Woody Jenkins

Woody Jenkins bigraphy, stories - American politician

Woody Jenkins : biography

January 3, 1947 –

Louis Elwood "Woody" Jenkins (born January 3, 1947) is a newspaper editor in Central City, Louisiana, who served as a member of the Louisiana House of Representatives from 1972 to 2000 and waged three unsuccessful races for the United States Senate.

1999 campaign for elections commissioner

In 1999, Jenkins ran for Commissioner of Elections against incumbent Democrat Jerry Fowler, whom Jenkins had alleged was part of the election fraud in 1996. Jenkins pledged to clean up elections in Louisiana and create a Voter Fraud Unit. In the primary, Jenkins ran first and fellow Republican Suzanne Haik Terrell finished in second place. Fowler ran third and was eliminated.

In the run-off between Jenkins and Terrell, the first statewide run-off between two Republicans in the history of Louisiana’s open elections system, Terrell won handily. She took office and made many changes, including creation of a Voter Fraud Unit, which successfully prosecuted numerous cases of voter fraud.

In January 2000, Jenkins retired from the Louisiana House after twenty-eight years in office. In 2002, Suzanne Terrell was a Republican candidate for the U.S. Senate, matched against Landrieu, in a race that also included U.S. Representative John Cooksey of Monroe and State Representative Tony Perkins of Baton Rouge, Jenkins’ 1996 campaign manager in the Senate race against Landrieu. Jenkins endorsed Perkins in the primary. In the runoff between Terrell and Landrieu, Jenkins endorsed Terrell, but Landrieu was elected to her second term.


Jenkins was born in Baton Rouge, and attended Istrouma High School, where he served as student body president and was his 1965 class valedictorian. While in high school, he worked as a radio newsman at WLCS and in college as an announcer at WAFB-TV, the CBS affiliate in Baton Rouge. While at the Louisiana State University School of Journalism, he became the conservative columnist for the LSU student newspaper, The Daily Reveille.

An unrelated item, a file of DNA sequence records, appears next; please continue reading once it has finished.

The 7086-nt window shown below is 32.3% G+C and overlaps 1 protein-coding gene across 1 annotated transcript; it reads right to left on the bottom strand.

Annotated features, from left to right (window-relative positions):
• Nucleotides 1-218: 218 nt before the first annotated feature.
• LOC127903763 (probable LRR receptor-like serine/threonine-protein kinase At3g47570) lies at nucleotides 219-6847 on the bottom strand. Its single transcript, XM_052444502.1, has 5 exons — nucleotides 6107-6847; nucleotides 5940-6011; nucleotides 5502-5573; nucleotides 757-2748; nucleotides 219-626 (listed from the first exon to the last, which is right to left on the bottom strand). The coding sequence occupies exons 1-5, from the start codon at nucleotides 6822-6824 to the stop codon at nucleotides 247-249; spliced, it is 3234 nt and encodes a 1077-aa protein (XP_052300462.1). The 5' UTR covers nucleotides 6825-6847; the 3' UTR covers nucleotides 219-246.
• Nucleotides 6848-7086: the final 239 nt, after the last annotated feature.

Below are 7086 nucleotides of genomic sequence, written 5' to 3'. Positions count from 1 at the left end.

At age nineteen, while still in journalism school, Jenkins and his future wife, the former Diane Aker, started a community weekly newspaper, the North Baton Rouge Journal, which was honored by the Louisiana Press Association for editorial writing. Jenkins received a Bachelor of Arts in journalism from LSU in 1969 and a Juris Doctor degree from the Louisiana State University Law Center, where was a member in 1972 of the Law Review.

Jenkins owned an advertising agency from 1972 to 1981, when he became executive director of the Council for National Policy. From 1985 to 2005, he was president and general manager of WBTR-TV in Baton Rouge. Since 2005, he has served as editor of the Central City News, a community weekly newspaper. At WBTR-TV, he produced a daily television news program from 1991 to 2005, Baton Rouge Today, which won first place as the Best Community News Program in the nation from the Community Broadcasters Association. The Central City News has won more than 20 national and state awards from the National Newspaper Association and the Louisiana Press Association, including General Excellence, Best Feature Writing, Best Columnist, and Best Local News Coverage. Jenkins is an inductee of the LSU Journalism School Hall of Fame.

State constituional conventiion

Jenkins was elected as a delegate to Louisiana’s state constitutional convention, which met from late 1972 to early 1974. His colleagues included fellow Representative R. Harmon Drew, Sr., future Governor Buddy Roemer and later Secretary of State and Insurance Commissioner James H. "Jim" Brown. He served on the convention’s Committee on Bill of Rights and Elections, and he authored much of the new constitution’s Declaration of Rights. The proposed constitution was approved by the delegates and ratified by the voters in a statewide election held in April 1974. Formally adopted in 1975, the document is still in effect.See Jenkins, "Declaration of Rights", Loyola Law Review, Spring 1975